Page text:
On 25 July 2009, an ambitious human chain stretching across 10 city blocks was formed in downtown Vancouver, Canada, to demonstrate solidarity with the Iranian people on a day of global protests under
On 25 July 2009, an ambitious human chain stretching across 10 city blocks was formed in downtown Vancouver, Canada, to demonstrate solidarity with the Iranian people on a day of global protests under the banner of United for Iran. Signs for the event read “Human Chain for Human Rights”.
Thousands of people held hands and chanted “Iran” as swarms of green balloons filled the sunny skies. The participants ranged from recent immigrants to former political prisoners, and even included non-Iranians. Pop star Bif Naked also participated. The cars driving by honked loudly and waved peace signs out the window. All shared the common goal of promoting human rights and democracy.
The event was organized in response to the recent disputed election, but it was not affiliated with any political party. “It’s not about Mousavi; it’s about democracy,” a participant told me. One woman, of non-Iranian descent, said it was important to support people around the world who are struggling to build democracies in their own country, especially in Canada where democracy is strong.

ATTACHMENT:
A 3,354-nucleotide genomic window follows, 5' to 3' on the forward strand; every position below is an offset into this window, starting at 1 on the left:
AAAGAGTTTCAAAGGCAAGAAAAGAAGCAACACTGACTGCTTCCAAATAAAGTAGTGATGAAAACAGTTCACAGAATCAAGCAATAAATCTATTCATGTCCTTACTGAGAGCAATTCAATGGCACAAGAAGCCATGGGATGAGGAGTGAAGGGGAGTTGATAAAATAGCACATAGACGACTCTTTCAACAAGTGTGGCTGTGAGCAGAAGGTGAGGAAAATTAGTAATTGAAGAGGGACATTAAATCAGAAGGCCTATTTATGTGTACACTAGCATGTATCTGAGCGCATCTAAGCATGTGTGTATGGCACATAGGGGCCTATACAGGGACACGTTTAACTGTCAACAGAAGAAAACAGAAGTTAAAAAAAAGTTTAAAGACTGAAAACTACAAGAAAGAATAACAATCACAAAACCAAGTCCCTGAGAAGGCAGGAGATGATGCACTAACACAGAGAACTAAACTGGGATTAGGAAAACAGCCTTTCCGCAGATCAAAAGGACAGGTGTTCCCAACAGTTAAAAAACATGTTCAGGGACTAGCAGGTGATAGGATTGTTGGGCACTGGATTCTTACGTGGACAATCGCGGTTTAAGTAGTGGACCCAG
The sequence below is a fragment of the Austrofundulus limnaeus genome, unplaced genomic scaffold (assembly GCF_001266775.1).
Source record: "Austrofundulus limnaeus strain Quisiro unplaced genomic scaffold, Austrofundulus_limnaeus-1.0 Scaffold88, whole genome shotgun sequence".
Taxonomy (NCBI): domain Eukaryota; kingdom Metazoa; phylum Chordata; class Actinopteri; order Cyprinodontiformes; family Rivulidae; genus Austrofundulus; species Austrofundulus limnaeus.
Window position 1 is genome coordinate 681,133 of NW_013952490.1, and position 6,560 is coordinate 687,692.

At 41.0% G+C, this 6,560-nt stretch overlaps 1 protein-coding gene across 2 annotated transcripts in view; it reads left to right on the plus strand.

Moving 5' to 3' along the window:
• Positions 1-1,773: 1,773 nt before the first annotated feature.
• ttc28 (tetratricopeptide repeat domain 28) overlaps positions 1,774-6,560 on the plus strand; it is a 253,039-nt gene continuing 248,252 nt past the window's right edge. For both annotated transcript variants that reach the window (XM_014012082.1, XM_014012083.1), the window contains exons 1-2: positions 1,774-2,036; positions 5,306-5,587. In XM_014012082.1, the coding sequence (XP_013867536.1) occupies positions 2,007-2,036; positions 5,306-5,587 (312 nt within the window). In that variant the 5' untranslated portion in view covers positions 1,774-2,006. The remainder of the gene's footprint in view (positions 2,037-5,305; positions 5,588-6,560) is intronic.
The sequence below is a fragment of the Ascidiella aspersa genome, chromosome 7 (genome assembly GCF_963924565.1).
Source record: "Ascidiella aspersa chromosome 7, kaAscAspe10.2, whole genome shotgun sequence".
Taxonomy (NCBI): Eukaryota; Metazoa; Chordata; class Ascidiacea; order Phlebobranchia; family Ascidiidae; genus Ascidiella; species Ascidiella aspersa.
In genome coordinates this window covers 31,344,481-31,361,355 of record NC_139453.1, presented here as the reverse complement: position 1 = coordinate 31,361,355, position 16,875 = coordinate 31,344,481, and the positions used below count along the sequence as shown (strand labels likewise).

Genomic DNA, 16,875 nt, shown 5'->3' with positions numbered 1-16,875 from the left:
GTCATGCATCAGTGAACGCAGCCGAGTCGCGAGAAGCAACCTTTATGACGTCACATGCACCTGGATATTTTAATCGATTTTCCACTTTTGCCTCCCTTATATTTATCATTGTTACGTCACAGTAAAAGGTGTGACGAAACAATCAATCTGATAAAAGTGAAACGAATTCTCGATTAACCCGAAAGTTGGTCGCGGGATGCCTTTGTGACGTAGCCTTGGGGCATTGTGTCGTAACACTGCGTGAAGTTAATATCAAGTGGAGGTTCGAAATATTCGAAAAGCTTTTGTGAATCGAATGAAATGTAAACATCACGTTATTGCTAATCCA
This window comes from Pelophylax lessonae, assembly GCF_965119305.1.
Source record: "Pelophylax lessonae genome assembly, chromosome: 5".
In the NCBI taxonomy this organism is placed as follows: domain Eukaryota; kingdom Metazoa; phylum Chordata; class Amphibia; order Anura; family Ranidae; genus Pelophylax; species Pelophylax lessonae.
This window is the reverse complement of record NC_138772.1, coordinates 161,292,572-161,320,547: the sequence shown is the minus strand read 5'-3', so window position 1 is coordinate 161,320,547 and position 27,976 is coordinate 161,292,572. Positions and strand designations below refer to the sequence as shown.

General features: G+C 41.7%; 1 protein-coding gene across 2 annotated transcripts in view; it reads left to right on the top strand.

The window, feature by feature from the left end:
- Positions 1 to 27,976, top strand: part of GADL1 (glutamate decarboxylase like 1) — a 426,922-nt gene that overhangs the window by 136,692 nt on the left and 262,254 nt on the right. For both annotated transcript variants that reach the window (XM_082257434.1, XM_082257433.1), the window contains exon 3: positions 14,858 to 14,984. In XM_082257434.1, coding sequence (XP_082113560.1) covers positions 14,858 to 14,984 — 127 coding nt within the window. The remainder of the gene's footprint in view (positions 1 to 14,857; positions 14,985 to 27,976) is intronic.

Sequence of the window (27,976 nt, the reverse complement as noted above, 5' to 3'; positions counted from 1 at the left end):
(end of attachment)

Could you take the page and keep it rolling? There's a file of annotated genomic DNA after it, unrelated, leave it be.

Although Canada may seem worlds away from Iran, the presence of the Iranian community in Vancouver is strong.
The size of the community has more than tripled since the new millennium. The Iranian-Canadians at the event generally agreed that their ties back home remain strong, despite the Iranian government’s efforts to cut off connections to the outside world. Sara Irani said that her son is a university student in Canada, but tears sprung to her eyes when she spoke of violence perpetrated in universities in Iran. “That could have been my son,” she said.
Although there was appreciation for the freedoms in Canada, many criticized the Canadian government for not taking stronger action. Mahbubeh Moj, who had just completed a hunger strike, urged the Canadian government to break off its diplomatic relations with the Iranian government. There was general agreement that the global community could do more, and many called for sanctions by the United Nations.
Although the event was politically non-partisan, a division formed between some participants because of disagreement over use of the original Iranian flag. Despite the dispute, many proudly displayed the original flag, eager to demonstrate the significance of its design. “The flag should be for the nation, not for the religion!”
Many participants acknowledged fear of the incumbent government in Iran. One couple new to Vancouver worried that they may never be able to return. The government searches for names and faces of the individuals that attend protests abroad. Despite this, the Iranian community in Vancouver follows the struggle back home and looks for ways to help.